MEMBERS of a village community and users of the 4A bus are being urged to attend a meeting that will decide the service’s fate.
A row has been ongoing since First announced its intention to reroute the 4A service, after £100,000 of damage was caused by parked cars to buses as they went along the narrow South Street in Titchfield.
The bus company said that unless a solution could be found to remove parked cars, then the route would have to be cut.
Since then, the county council has been deliberating whether to lose the parking or the bus.
Traders in South Street believe that a loss of parking could mean a drop in custom, and bus users are upset about potentially losing vital transport links.
Now, a Community Action Team meeting is being held to decide the fate of the service, and the council leader is encouraging all with an interest in it and parking in the village to attend to make their opinions known.
Cllr Sean Woodward said: ‘The current situation cannot continue – either we remove car parking on South Street or we lose the 4A on its current route.’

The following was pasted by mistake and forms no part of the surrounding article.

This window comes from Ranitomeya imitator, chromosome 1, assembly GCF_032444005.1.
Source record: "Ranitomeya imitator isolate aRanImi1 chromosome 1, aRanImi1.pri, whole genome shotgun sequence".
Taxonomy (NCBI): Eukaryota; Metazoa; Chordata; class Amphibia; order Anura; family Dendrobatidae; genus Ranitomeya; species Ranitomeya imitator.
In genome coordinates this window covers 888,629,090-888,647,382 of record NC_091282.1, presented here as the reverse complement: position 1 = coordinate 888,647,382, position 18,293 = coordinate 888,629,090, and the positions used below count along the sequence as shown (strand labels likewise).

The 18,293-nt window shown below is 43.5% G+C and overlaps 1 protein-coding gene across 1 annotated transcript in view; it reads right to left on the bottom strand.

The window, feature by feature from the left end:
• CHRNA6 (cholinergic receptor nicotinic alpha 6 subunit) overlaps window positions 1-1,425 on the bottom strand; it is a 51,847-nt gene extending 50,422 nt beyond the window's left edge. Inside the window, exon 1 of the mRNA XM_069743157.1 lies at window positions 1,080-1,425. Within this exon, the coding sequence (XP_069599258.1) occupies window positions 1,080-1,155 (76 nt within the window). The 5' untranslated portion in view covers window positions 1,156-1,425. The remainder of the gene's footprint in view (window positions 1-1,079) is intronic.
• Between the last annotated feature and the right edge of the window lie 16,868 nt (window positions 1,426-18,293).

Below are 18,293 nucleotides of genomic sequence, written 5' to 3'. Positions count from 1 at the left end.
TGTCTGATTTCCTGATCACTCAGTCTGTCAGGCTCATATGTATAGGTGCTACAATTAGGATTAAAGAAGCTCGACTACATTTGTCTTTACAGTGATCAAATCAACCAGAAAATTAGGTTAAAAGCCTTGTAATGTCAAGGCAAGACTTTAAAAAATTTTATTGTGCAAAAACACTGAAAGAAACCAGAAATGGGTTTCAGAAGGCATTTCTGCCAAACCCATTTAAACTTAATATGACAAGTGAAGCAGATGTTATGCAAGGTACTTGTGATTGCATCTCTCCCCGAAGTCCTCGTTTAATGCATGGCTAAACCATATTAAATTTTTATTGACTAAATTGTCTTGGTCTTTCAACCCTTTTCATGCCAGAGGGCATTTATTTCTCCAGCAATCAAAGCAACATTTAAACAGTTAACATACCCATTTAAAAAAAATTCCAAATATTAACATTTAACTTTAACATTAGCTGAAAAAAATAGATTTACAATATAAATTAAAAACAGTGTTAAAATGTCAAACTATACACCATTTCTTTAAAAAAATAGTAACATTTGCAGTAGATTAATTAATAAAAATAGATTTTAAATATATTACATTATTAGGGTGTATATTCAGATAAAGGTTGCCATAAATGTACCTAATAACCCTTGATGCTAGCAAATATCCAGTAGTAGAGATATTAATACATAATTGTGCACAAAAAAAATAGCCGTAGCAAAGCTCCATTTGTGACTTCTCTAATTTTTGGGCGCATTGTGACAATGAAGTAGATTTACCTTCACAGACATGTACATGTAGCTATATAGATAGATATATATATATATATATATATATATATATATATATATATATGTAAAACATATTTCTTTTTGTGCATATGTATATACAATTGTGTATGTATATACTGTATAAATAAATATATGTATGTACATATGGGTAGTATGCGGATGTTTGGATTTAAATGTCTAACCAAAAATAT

There are strong opinions both for and against.
County councillor Geoff Hockley said: ‘We need both the bus and the ability for people to come in and park and spend money to keep life in the village. If we lose the shops by putting double yellow lines outside them, then the village will struggle to survive.’
Cllr Hockley has been working with Community Action Fareham to come up with a solution, involving its minibus service, should First pull out.
Titchfield resident Michael Gausden, 75, from Ascot Close, said: ‘We don’t want parking on South Street, there’s only a few people, mainly traders, that do. We would rather keep the bus.’
A First spokesman said: ‘As far as we’re concerned, it is currently business as usual with the 4A. We shall continue working with the council towards a resolution for the parking issues in South Street.’
The CAT meeting is at 6.45pm on Friday, January 17 at the Parish Room, the Square, Titchfield.
The council will also be discussing the results of its parking survey, which could lead to changes in the village, including time restrictions being put in place.